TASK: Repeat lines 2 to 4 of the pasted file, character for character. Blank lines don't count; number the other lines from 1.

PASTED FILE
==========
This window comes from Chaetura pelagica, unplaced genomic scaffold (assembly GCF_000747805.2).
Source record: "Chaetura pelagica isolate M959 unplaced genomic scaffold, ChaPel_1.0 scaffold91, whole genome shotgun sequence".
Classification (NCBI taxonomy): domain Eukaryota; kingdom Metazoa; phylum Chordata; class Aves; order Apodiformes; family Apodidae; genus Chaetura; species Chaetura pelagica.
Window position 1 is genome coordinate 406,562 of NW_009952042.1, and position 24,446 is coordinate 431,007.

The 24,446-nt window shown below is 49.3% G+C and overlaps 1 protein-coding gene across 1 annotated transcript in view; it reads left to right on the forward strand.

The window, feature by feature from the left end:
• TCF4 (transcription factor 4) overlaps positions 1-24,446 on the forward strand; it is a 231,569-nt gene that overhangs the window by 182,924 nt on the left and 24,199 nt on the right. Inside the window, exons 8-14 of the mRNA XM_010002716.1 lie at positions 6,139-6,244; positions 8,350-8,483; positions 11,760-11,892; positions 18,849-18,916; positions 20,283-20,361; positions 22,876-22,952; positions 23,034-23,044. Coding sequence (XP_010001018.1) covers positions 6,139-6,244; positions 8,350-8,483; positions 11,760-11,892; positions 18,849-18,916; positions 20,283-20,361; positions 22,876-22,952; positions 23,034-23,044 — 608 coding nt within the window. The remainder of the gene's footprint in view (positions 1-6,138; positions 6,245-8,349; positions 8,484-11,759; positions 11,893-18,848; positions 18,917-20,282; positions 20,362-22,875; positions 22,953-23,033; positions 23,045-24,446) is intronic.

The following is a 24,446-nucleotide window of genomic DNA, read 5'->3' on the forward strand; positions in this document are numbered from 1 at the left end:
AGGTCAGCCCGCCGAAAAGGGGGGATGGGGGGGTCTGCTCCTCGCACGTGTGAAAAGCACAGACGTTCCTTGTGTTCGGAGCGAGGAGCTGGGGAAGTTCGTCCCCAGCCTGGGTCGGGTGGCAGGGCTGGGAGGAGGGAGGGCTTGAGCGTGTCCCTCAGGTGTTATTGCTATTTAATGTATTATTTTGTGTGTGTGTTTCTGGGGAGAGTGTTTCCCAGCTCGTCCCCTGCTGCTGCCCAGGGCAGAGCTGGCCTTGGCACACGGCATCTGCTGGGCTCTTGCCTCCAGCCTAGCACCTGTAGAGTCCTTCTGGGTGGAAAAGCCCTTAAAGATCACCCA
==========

Source record: "Chaetura pelagica isolate M959 unplaced genomic scaffold, ChaPel_1.0 scaffold91, whole genome shotgun sequence".
Classification (NCBI taxonomy): domain Eukaryota; kingdom Metazoa; phylum Chordata; class Aves; order Apodiformes; family Apodidae; genus Chaetura; species Chaetura pelagica.
Window position 1 is genome coordinate 406,562 of NW_009952042.1, and position 24,446 is coordinate 431,007.